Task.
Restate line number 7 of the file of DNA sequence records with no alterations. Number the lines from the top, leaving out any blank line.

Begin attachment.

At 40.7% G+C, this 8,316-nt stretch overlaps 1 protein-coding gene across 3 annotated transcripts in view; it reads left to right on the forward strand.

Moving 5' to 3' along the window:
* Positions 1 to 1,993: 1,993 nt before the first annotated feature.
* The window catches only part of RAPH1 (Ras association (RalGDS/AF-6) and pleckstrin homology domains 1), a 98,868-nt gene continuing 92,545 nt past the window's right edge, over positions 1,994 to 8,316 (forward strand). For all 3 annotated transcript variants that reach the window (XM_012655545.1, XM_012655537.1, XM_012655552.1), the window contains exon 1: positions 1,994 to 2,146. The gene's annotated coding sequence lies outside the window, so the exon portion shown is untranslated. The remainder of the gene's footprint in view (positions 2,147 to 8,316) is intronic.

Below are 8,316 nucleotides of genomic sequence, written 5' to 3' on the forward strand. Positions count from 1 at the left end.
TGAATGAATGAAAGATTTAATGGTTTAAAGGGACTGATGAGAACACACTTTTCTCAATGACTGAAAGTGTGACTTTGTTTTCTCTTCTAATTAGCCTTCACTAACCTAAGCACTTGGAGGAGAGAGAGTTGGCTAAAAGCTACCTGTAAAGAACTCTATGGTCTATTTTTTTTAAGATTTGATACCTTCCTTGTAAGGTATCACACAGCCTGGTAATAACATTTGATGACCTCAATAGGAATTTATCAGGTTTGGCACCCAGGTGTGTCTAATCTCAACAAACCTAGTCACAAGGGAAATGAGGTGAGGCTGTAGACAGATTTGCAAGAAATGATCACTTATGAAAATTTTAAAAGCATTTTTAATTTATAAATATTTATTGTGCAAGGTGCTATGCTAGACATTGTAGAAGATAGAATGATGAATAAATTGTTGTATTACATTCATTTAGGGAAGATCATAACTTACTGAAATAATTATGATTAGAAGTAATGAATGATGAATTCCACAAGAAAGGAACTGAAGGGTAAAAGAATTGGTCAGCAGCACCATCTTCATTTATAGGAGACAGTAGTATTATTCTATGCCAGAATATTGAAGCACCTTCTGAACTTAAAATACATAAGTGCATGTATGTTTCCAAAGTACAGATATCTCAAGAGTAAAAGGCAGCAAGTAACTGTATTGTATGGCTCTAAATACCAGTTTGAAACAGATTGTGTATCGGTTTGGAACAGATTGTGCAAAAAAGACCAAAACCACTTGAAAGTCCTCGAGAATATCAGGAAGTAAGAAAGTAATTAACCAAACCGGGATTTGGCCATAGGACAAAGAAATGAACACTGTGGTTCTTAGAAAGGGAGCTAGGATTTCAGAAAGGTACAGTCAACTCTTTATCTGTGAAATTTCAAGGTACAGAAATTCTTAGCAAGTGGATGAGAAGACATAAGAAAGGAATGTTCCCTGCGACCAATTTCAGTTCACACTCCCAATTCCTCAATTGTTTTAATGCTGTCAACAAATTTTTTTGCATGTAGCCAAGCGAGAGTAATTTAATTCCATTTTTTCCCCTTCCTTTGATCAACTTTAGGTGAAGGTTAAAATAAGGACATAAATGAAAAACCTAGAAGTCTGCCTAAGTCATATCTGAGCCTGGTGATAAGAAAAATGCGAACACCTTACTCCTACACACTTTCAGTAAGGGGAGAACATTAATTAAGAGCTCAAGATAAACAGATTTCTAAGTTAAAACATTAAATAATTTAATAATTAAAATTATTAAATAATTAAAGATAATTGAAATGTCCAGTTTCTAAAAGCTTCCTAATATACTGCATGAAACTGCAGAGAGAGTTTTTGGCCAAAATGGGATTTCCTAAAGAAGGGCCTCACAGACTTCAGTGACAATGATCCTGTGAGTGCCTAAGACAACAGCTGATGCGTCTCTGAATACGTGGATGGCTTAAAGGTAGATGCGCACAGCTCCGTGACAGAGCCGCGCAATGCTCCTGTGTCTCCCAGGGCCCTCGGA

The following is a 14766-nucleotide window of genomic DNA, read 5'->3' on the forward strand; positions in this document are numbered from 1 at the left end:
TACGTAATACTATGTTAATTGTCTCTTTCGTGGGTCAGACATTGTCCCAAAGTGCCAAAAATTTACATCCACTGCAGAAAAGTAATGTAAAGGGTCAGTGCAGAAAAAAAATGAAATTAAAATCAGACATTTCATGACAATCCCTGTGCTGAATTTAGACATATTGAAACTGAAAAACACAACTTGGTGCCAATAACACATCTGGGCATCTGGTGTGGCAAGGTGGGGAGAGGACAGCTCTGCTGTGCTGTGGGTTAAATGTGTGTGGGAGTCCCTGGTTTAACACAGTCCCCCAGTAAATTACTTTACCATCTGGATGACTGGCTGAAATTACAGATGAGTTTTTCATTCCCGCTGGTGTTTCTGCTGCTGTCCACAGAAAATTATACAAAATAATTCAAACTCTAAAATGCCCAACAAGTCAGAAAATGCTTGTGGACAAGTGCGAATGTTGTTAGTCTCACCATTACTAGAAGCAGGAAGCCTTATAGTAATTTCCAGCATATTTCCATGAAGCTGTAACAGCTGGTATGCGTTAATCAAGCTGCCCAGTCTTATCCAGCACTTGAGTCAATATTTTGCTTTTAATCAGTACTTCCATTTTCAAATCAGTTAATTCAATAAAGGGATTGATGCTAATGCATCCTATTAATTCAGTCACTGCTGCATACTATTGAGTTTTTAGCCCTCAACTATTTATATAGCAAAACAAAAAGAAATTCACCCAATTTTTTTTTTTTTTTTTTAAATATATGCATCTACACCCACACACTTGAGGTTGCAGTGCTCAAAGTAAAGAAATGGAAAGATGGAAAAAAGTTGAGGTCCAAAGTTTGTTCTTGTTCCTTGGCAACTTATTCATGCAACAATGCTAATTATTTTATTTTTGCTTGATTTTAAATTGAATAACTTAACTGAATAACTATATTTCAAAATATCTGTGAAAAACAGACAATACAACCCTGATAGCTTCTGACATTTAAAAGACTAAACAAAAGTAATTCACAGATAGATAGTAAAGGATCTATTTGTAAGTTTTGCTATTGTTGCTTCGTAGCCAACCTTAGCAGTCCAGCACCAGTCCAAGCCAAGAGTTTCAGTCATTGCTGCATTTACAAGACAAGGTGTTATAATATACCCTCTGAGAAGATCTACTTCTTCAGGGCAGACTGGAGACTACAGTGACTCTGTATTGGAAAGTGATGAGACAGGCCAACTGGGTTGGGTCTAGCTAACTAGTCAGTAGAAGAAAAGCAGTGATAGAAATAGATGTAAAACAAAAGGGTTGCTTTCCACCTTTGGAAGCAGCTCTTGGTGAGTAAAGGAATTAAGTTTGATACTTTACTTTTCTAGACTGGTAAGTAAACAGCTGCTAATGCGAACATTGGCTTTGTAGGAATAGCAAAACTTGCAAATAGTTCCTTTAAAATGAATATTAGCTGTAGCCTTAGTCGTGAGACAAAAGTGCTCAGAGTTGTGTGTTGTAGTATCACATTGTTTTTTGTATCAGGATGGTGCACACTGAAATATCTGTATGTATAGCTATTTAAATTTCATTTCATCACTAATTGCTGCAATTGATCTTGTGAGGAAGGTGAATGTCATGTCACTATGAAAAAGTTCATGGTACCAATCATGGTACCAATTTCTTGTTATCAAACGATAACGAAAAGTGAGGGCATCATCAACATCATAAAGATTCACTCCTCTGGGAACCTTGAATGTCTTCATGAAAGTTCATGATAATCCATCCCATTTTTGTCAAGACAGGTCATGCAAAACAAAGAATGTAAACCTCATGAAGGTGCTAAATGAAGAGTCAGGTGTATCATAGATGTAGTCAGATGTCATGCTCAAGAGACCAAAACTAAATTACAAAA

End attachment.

The following is a 14766-nucleotide window of genomic DNA, read 5'->3' on the forward strand; positions in this document are numbered from 1 at the left end: